Underground drones used to fix gas pipes in Scotland for first time


UNDERGROUND drones are being used to repair gas pipes for the first time in Scotland – in a bid to cut down on roadwork chaos.

The remote-controlled robots work inside the gas pipes to spot leaks and carry out repairs.

The technology means less road has to be dug up, reducing the need for dreaded contraflows in already congested streets.

The pioneering trial is taking place in Edinburgh’s notoriously congested New Town area and involves inspecting around half a mile of metal pipeline.

The UK’s gas distribution mains are being gradually replaced with plastic but 80,000km kilometres of metal pipes still remain.

The ageing metallic pipes are prone to leaks and require continuous inspection, repair and replacement, resulting in dreaded roadworks.

Drones are an increasingly regular sight in the air
Drones are an increasingly regular sight in the air


The underground drones are being used by SGN, a company which used to be known as Scotia Gas Networks and Southern Gas networks.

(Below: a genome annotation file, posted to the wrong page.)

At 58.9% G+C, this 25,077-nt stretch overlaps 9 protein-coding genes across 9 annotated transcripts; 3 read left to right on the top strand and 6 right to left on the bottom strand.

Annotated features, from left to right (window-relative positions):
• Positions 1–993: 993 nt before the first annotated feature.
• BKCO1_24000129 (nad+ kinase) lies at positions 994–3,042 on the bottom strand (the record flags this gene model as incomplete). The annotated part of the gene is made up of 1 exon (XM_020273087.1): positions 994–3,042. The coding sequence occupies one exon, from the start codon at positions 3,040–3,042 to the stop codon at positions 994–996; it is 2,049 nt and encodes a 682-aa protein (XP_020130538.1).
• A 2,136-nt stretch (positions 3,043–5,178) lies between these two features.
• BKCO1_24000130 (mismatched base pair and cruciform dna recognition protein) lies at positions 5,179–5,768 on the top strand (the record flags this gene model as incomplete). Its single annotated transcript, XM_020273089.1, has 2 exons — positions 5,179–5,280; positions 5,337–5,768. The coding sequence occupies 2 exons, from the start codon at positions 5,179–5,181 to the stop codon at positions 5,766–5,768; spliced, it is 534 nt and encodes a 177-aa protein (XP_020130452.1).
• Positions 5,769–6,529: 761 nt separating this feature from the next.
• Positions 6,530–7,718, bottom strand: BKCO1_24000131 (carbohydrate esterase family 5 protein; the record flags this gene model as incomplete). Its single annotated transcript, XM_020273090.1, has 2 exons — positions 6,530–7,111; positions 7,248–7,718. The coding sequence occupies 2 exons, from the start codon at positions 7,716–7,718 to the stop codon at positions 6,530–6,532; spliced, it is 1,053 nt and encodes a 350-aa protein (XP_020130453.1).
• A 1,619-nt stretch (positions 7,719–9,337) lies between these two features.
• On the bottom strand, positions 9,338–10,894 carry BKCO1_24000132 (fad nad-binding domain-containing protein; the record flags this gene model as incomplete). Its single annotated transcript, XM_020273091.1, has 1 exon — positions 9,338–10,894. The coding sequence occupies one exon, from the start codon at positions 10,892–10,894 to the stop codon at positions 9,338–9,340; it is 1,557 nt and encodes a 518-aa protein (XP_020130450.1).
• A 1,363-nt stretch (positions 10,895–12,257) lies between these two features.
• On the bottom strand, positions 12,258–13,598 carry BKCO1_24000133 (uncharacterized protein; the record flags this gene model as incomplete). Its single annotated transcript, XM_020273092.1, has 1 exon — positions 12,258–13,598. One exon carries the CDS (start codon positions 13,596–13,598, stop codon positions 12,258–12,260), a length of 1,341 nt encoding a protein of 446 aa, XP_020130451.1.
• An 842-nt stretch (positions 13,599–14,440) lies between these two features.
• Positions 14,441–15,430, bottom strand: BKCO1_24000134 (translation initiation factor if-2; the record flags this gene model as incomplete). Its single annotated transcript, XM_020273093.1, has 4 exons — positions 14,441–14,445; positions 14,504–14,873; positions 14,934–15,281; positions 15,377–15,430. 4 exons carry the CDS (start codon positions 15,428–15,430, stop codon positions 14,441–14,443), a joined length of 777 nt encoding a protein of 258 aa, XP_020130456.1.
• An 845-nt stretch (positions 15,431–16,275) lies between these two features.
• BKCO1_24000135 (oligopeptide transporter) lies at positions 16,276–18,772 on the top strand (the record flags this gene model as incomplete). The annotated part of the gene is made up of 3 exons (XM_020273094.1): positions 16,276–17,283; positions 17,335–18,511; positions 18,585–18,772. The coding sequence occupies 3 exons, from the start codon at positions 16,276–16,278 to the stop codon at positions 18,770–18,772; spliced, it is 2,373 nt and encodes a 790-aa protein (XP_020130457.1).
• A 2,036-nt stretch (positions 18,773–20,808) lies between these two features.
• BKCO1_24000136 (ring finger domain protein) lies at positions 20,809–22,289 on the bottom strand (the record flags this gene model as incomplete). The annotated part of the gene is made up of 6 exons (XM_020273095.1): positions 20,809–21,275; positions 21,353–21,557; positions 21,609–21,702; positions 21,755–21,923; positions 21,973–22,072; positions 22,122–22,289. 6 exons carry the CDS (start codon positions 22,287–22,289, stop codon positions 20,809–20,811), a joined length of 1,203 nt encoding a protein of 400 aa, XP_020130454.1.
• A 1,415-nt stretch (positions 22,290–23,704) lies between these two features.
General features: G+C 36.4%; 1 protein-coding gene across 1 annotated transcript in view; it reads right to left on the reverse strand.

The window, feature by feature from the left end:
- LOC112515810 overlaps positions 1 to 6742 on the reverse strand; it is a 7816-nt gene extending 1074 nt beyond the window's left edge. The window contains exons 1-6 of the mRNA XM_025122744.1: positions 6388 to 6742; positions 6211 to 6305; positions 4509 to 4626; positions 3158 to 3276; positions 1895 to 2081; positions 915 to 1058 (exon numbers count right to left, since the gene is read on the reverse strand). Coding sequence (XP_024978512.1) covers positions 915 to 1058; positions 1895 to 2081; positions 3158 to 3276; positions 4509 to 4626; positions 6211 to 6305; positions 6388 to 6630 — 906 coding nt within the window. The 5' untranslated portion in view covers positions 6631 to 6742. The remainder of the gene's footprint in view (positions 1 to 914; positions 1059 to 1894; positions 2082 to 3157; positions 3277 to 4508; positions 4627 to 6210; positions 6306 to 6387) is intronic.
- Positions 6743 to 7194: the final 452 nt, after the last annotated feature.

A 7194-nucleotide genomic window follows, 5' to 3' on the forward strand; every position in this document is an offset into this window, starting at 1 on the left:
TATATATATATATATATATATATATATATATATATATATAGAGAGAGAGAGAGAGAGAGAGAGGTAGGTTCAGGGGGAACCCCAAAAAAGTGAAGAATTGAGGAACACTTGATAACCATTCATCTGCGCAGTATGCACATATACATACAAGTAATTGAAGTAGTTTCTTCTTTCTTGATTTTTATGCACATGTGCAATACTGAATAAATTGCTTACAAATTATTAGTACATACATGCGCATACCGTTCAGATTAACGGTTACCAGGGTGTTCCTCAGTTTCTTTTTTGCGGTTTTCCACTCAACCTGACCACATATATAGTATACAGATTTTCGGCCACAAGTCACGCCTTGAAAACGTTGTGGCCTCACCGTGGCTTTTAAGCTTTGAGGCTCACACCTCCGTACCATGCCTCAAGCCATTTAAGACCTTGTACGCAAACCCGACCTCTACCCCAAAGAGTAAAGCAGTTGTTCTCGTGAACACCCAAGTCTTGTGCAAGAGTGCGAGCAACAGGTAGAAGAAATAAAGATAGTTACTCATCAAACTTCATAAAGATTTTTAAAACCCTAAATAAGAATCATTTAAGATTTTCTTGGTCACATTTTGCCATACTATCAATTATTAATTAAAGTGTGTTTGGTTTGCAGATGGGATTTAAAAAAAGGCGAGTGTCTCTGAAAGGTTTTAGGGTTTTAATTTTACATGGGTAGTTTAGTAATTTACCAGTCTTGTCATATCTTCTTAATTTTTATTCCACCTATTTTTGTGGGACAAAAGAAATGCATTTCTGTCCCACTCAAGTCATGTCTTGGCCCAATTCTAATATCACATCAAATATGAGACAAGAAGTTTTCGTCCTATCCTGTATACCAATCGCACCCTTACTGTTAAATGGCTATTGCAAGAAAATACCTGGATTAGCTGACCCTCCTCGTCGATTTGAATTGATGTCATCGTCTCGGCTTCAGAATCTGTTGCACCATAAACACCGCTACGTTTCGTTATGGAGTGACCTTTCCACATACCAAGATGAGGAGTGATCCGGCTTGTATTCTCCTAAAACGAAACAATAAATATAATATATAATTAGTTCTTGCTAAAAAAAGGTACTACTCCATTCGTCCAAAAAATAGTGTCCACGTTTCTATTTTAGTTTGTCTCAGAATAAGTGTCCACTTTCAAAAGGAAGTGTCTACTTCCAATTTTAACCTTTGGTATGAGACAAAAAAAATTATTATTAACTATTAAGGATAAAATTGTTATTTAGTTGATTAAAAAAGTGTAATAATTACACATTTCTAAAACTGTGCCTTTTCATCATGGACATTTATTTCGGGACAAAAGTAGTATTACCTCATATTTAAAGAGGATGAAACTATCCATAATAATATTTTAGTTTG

One main hole in the road is needed to allow the drone into the pipe network.

An operator can watch live pictures fed back from the drone and give the machine detailed orders.

As well as spotting and repairing leaks, the drones can check for strain on pipes and map the pipe network in unprecedented detail, reducing the chance of other utilities accidentally damaging them.

A spokeswoman for SGN said: “We are using innovative robotics technology to carry out maintenance on 600m of gas mains pipe in George Street, Edinburgh.

“We are carrying out maintenance on our gas mains and we’re using technology to do this which is being used for the first time in Scotland.

“Traffic is able to continue to pass our works at both locations and we’re not aware of any disruption in George Street as a result of our work.”

The drones are being made by SGN’s partner ULC Robotics, which also worked on an early version of the system.

The project started after SGN won a 2013 competition run by energy regulator Ofgem, with a bid to develop remote robotic techniques to identify and seal leaking joints in live gas pipes.

A spokesman for the Institute of Advanced Motorists said: “The disruption caused by delays and road closures costs the local economy a significant amount of money, and this new technology will allow business to carry on unhindered.

“The gas industry will enhance its image no end by not having to pull up a road and subsequently repair it again.”

A new study published last month showed Scottish commuters face being stuck in traffic jams for up to 93 hours per year.

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